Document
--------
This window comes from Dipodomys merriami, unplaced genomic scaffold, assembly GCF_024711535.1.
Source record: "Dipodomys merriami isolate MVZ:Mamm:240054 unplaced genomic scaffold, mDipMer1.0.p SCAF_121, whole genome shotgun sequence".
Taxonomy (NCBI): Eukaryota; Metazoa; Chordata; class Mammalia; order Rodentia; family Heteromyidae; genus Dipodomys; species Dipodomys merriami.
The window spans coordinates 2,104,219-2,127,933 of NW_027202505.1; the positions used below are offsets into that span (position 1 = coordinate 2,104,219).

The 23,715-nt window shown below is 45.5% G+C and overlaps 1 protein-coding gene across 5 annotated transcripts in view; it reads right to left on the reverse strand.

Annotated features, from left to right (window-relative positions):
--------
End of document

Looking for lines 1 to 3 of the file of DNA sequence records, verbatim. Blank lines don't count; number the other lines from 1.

This window comes from Dipodomys merriami, unplaced genomic scaffold, assembly GCF_024711535.1.
Source record: "Dipodomys merriami isolate MVZ:Mamm:240054 unplaced genomic scaffold, mDipMer1.0.p SCAF_121, whole genome shotgun sequence".
Taxonomy (NCBI): Eukaryota; Metazoa; Chordata; class Mammalia; order Rodentia; family Heteromyidae; genus Dipodomys; species Dipodomys merriami.